Important Education Loan Terminologies For Students

Education Loan Terminologies
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Are you someone who is finding it difficult to navigate through the jargon-filled education loan process? Does it happen to you that every time you research lenders for an education loan, you come across different daunting terminologies? If the answer to these questions is yes, then worry not! You are not the only one who is feeling overwhelmed by all these complex words. A lot of aspiring international students like you face these challenges when they begin their study abroad journey.

To make your education loan process simple and convenient, we have prepared a comprehensive list of terms related to education loans. You’ll come across some of these words right when you begin your journey and some when you start repaying your loans. Whichever is the case, keep this list handy and come back to refer to it whenever you find a difficult term. So, let’s dive right in and learn about the meanings of these words!

You must have come across two important types of education loans – secured education loans and unsecured education loans. Let’s learn about the meaning of these terms.

  • Secured education loans: Secured education loans are the type of education loans where you are required to pledge collateral/security. Both government and private banks provide such types of loans but they all demand collateral security from the borrower. And, in case the borrower fails to repay the loan, then this collateral is forfeited by the lender.
  • Unsecured education loans: Unsecured education loans are education loans without collateral. It becomes mandatory for borrowers to also take education loan insurance while taking unsecured education loans from NBFCs and private banks.

Basic Education Loan Terms

There are some basic education loan terminologies that you might already be aware of. However, you must check all the terms mentioned below as you might come across them sooner or later when you apply for education loans.

  • Principal: Principal is the original loan amount that you receive from your lender. When you apply for an education loan, the complete loan amount granted by the financial institution is known as the principal.
  • Interest rate: It is the money paid to a financial institution by a borrower for borrowing the loan. For example, if you take an education loan of INR 7.5 Lakhs at 12% for 10 years, then 7.5 Lakhs is your principal amount and the interest rate is 12%.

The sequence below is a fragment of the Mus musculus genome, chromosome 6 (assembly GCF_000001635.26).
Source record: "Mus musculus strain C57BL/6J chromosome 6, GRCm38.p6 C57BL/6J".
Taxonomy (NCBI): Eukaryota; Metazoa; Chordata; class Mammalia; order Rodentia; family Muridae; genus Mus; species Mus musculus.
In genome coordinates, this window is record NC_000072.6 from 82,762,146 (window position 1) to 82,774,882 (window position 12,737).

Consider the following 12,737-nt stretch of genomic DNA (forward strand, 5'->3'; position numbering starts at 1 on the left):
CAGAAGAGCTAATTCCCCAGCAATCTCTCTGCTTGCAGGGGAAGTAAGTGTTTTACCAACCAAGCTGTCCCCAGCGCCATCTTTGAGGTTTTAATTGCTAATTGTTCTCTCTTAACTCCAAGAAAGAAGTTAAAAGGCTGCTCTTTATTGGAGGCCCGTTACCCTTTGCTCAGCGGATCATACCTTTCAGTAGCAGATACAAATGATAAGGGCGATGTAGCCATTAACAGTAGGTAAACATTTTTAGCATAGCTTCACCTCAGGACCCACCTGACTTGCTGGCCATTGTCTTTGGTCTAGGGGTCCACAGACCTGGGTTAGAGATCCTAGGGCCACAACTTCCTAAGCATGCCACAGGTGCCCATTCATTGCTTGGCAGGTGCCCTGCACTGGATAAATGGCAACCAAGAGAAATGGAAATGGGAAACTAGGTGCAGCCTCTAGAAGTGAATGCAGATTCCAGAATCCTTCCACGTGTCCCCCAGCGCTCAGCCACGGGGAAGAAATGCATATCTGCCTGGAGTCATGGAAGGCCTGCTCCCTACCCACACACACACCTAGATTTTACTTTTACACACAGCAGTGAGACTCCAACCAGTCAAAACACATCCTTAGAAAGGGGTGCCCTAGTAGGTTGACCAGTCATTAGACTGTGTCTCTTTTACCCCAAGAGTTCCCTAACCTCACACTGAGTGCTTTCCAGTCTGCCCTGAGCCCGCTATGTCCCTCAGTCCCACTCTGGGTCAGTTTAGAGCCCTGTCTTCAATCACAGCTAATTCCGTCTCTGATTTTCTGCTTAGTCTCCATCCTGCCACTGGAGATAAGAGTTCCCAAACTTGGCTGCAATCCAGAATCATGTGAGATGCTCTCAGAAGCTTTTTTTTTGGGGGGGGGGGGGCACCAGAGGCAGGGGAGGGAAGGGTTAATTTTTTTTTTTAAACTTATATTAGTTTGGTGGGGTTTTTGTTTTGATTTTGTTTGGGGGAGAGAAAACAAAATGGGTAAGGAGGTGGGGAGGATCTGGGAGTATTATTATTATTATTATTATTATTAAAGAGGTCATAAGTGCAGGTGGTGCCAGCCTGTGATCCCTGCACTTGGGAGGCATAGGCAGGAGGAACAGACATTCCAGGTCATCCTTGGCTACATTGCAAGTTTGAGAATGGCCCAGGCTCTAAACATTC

• Collateral: Collateral is an asset that a borrower mortgages to a financial institution. It can either be a liquid asset or an immovable property. In case, the borrower is unable to pay the loan, then this collateral is forfeited by the lender. Some examples of collaterals include an apartment, non-agricultural land, fixed deposits, etc.
  • Credit score: A credit score represents a person’s creditworthiness. Lenders usually check this score when you apply for an education loan. A good credit score can increase your chances of getting a loan approved. Usually, a score above 650 is considered a good credit score.
  • Debt-to-income ratio: Just like a credit score, a debt-to-income ratio is used to assess a borrower’s repayment capacity as per income. It is a ratio that compares a borrower’s total existing monthly debt payments to their total monthly income. By looking at the ratio, the lender will assess whether you will be able to manage your monthly payments or not. A lower debt-to-income ratio increases your chances of getting a loan approved. 
  • Co-applicant: A co-applicant also known as a co-signer or a co-borrower is a person that signs the education loan agreement with the main borrower. A co-applicant is liable to repay the education loan in case the main borrower is unable to repay it. For example, if you take an education loan then you will be considered as the main borrower and your parents can become your co-applicant.
  • Guarantor: A guarantor is a third party who attests that the borrower will repay the loan amount and in case of default by the borrower, the guarantor is liable to repay the loan.
  • Loan margin: Loan margin is the amount of money paid by the borrower for financing their education. The loan margin is paid by the borrower and is not covered by the financial institution. It is also known as a ‘down payment’. For example, if you applied for an education loan for INR 7.5 Lakhs but the lender has sanctioned only INR 7.3 Lakhs, then INR 20,000 is the loan margin and you have to arrange it on your own. The loan margin is usually expressed in percentage and in the above example the loan margin would be around 2.67%.
  • Loan tenure: Loan tenure also known as ‘loan duration’ is the total duration of the loan repayment. The EMIs are fixed based on the repayment period. A long-term loan usually attracts more cost as compared to a short-term loan. 
  • Processing fee: The processing fee is a one-time charge that you have to pay to your lender for processing and sanctioning your loan. This fee varies from lender to lender and can either be a fixed amount or a percentage of the loan amount. It is not always necessary for you to pay this fee, in some cases, banks do not charge any processing fee at all. 
  • Loan sanction: After you have submitted your documents, the financial institution verifies them. If your documentation meets their requirements your loan is sanctioned, and this is what loan sanction means.

Specific Terms Used For Interest Rates

There are also different types of interest rates and some specific terms related to them such as:

  • Floating interest rate: A floating interest rate refers to interest rates subject to revision every quarter. If the inflation rates are higher, the interest on your education loan will increase and the EMI will also be revised accordingly. Your education loan can either come with a floating interest rate or a fixed interest rate and you should check this with your bank while applying for an education loan. 
  • Fixed interest rate: Fixed interest rates refer to those interest rates that do not change during the entire loan repayment period. 
  • Accrued interest: Accrued interest is the interest amount that has been charged by the bank but has not been paid by the borrower. For example, if you have availed of the moratorium period and you are not paying EMIs, the interest charged during that period will be called the accrued interest.